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But what if you don’t want to be a Shinto god?

I am not an expert on Yasukuni Shrine, but I do know that being enshrined there means that you are some sort of deity in the Shinto religion.  Thus, due to doctrinal reasons, one cannot be taken off the list.  Once a god, always a god.  Once on the list, always on the list.  So, from a Shinto doctrinal standpoint, one cannot be de-deified.

Well, for the Korean and Taiwanese members of the Japanese Imperial army that are enshrined there, because they were added after their deaths, it has been their families that have filed protests with Japanese courts to have the names removed.  Every time the Japanese courts have refused to intervene citing a “freedom of religion” rationale.

Well, 86 year old Kim Hui-jong is an odd case where he is still very much alive and five years ago in 2007 he got a Japanese lawyer to ask the courts to get Yasukuni to remove his name.  Late last month the Tokyo courts came up with a decision against Kim’s suit.

Anyways, here’s a little passage from the Yonhap article:

“I don’t know why exactly my name was included on the list of the war dead from the onset, but the Japanese officials concerned said it was just an ‘administrative error,’” he said, adding, “I heard that some 11 South Korean former draftees, together with two Britons, who were not killed during the war, are also enshrined there.”

There are Brits enshrined as Shinto gods too?  I’m guessing that it’s not the same as being buried in Westminster Abbey, right?

Although they won’t remove Kim’s name from their lists, Yasukuni has recognized the clerical error and has been nice enough to put “still alive” next to his entry.  Awww, how thoughtful.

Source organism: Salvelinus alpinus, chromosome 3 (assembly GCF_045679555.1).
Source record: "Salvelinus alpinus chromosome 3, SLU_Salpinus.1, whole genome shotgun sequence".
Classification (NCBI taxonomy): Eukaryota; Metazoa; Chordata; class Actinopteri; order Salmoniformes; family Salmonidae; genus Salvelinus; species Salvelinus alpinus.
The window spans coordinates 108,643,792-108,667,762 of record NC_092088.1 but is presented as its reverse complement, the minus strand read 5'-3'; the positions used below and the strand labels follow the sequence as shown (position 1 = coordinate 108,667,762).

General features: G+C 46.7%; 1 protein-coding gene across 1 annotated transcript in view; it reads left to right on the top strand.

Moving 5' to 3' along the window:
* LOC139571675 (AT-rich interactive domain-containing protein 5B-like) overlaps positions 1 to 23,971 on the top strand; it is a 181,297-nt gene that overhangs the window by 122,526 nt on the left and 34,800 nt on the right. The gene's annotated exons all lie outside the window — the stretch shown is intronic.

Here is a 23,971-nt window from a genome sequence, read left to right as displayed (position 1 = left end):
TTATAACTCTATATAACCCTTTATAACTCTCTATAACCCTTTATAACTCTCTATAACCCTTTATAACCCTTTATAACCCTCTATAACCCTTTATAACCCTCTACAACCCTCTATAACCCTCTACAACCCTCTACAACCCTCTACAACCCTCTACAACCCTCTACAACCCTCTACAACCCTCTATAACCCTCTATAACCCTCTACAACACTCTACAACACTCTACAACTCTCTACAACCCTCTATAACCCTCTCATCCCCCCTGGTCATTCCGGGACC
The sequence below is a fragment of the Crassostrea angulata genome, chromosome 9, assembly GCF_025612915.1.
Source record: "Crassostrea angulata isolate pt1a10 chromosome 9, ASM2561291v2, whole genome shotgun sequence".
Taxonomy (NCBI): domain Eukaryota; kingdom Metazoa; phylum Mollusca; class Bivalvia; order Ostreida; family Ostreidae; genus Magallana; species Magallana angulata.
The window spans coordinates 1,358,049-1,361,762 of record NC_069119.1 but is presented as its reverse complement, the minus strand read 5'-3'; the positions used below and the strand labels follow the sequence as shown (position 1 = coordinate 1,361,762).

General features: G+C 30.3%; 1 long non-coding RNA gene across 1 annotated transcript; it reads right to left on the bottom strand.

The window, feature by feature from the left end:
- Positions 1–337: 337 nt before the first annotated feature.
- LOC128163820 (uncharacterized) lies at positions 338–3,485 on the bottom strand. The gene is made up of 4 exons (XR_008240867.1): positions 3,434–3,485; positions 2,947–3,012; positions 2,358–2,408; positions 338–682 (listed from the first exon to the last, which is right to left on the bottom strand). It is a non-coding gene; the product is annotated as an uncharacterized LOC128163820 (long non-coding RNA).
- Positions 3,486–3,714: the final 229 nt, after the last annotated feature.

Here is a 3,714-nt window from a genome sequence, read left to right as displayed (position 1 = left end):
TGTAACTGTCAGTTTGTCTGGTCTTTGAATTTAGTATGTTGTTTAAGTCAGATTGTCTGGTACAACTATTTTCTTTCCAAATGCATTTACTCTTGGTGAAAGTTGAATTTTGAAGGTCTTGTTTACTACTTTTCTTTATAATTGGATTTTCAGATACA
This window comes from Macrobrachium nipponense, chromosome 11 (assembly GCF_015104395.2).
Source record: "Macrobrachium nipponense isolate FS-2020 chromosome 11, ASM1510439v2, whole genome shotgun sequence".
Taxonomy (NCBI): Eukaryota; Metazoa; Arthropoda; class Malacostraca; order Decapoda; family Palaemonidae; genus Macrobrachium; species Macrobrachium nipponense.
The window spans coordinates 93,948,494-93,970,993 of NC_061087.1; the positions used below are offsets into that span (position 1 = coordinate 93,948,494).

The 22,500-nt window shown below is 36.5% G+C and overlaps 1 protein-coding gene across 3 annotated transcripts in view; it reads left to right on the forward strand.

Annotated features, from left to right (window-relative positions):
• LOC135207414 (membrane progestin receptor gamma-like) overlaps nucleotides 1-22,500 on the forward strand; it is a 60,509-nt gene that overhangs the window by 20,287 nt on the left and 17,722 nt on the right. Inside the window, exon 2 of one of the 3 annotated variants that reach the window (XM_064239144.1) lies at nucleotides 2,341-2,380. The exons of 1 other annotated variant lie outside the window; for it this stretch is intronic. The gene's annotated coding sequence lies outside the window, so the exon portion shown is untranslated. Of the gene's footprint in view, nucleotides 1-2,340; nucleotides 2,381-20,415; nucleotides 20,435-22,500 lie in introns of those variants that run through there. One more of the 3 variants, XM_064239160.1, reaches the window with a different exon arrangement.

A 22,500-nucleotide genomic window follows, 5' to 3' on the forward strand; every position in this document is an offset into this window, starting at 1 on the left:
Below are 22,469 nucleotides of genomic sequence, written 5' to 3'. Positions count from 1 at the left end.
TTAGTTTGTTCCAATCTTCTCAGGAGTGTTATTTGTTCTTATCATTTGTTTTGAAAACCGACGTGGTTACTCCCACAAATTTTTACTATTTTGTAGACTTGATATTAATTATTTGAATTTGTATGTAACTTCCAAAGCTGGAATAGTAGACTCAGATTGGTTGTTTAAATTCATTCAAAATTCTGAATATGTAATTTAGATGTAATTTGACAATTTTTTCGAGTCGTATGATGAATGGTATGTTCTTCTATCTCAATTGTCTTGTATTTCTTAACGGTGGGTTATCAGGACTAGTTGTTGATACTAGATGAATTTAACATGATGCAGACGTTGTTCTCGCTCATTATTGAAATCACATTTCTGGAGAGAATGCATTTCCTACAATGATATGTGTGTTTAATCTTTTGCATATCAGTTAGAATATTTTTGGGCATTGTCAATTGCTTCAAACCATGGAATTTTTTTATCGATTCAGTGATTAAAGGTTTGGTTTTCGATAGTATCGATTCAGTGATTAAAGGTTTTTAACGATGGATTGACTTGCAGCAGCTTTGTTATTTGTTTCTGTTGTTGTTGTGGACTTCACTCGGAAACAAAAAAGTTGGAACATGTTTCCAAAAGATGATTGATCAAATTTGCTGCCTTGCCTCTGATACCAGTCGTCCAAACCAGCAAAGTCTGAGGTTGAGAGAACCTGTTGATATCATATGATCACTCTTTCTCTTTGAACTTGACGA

• enomuseki

    Shinto as religion, is a one big sham.

  • Q

  • Q

    ROK drop wrote about Yushukan museaum at Yasukuni shrine:

    The World War II exhibit was also quite provocative. According to the museum, World War II is known as the Asia Co-prosperity War where the Japanese single handedly liberated one Asian country after another from foreign colonial occupation and the Asian people were all happy to be liberated. No mention of the atrocities committed by the invading Japanese troops. Additionally the museum blames the US for the attack at Pearl Harbor. Since the US implemented a trade embargo on the Japanese, the militarists felt that an attack by the Americans against Japan would only naturally come next. The museum even alleges that the United States even had a plan to attack Japan in the works and would have been executed if Japan had not pre-empted the American attack by conducting the bombing of Pearl Harbor. The American President Franklin Roosevelt was committed to an attack on Japan as a way for the US to escape the Great Depression. One theme I have picked up on at the museum is that every attack the Japanese conducted was only executed because of foreign colonizers threatening Japan and its neighbors. Japan never wanted to colonize any country, they just wanted to liberate Asians from foreigners.